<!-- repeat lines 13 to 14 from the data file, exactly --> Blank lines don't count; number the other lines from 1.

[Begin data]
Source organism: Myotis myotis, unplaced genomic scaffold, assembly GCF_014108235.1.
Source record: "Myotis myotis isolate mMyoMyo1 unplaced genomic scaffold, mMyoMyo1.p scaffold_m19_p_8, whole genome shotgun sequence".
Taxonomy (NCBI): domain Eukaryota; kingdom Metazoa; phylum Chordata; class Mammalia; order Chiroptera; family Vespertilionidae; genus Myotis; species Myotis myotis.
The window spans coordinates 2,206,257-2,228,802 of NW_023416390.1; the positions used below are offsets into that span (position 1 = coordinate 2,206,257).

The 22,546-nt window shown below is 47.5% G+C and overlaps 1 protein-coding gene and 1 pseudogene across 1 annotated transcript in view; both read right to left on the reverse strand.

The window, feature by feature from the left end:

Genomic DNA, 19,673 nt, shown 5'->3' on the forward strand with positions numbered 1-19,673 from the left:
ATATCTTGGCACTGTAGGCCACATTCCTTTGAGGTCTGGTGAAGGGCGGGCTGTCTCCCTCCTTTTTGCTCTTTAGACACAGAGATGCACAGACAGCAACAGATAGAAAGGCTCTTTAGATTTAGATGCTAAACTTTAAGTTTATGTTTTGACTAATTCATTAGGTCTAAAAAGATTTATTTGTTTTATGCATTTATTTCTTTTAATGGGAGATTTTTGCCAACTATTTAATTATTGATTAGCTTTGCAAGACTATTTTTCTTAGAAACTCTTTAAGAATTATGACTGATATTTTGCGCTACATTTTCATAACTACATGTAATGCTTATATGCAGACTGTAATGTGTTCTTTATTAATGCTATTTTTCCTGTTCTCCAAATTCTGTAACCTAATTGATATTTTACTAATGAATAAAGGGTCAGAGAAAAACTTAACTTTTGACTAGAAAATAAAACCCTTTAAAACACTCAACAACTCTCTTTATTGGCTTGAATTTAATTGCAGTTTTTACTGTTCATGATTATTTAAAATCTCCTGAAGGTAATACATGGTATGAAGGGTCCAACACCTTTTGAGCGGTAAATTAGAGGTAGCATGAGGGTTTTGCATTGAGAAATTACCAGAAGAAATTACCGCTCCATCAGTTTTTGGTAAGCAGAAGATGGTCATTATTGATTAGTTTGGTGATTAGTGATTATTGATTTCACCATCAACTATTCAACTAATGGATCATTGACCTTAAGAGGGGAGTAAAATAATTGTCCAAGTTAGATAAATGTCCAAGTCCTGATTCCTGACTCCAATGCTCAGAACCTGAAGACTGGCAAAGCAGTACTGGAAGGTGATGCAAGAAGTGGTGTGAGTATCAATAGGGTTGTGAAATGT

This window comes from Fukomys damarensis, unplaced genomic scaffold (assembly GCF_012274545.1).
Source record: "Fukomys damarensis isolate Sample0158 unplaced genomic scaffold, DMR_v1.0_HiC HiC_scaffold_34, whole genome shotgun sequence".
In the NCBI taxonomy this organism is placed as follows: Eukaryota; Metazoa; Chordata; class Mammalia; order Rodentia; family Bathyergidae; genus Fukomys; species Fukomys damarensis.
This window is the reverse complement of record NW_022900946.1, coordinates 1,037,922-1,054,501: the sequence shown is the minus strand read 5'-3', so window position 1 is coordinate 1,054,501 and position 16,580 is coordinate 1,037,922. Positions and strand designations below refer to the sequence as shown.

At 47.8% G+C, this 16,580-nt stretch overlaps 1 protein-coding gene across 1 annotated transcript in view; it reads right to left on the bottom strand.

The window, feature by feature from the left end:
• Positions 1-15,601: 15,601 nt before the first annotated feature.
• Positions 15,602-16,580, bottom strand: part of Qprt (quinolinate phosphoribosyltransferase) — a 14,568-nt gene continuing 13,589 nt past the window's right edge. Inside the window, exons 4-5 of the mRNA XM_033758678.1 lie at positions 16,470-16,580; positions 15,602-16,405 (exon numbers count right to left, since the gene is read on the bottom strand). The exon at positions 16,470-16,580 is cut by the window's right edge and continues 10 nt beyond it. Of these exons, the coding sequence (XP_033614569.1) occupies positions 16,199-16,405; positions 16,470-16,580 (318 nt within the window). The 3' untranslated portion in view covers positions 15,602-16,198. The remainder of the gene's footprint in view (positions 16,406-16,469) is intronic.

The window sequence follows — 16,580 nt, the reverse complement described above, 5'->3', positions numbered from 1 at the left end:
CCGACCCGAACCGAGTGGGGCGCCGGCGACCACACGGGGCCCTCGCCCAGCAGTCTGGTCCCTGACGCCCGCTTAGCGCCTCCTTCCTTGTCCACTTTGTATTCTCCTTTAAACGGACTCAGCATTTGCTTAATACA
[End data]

At 47.8% G+C, this 16,580-nt stretch overlaps 1 protein-coding gene across 1 annotated transcript in view; it reads right to left on the bottom strand.

The window, feature by feature from the left end: